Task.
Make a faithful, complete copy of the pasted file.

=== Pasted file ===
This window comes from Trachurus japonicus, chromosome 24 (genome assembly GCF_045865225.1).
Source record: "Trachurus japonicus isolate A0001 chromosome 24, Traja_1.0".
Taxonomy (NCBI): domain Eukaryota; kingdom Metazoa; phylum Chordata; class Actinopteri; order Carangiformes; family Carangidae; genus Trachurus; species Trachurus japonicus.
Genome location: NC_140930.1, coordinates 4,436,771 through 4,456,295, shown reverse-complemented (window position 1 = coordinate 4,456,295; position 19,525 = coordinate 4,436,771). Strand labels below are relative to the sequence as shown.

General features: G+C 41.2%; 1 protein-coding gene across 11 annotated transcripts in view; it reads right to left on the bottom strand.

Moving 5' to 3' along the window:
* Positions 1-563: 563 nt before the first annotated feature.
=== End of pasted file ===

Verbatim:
This window comes from Trachurus japonicus, chromosome 24 (genome assembly GCF_045865225.1).
Source record: "Trachurus japonicus isolate A0001 chromosome 24, Traja_1.0".
Taxonomy (NCBI): domain Eukaryota; kingdom Metazoa; phylum Chordata; class Actinopteri; order Carangiformes; family Carangidae; genus Trachurus; species Trachurus japonicus.
Genome location: NC_140930.1, coordinates 4,436,771 through 4,456,295, shown reverse-complemented (window position 1 = coordinate 4,456,295; position 19,525 = coordinate 4,436,771). Strand labels below are relative to the sequence as shown.

General features: G+C 41.2%; 1 protein-coding gene across 11 annotated transcripts in view; it reads right to left on the bottom strand.

Moving 5' to 3' along the window:
* Positions 1-563: 563 nt before the first annotated feature.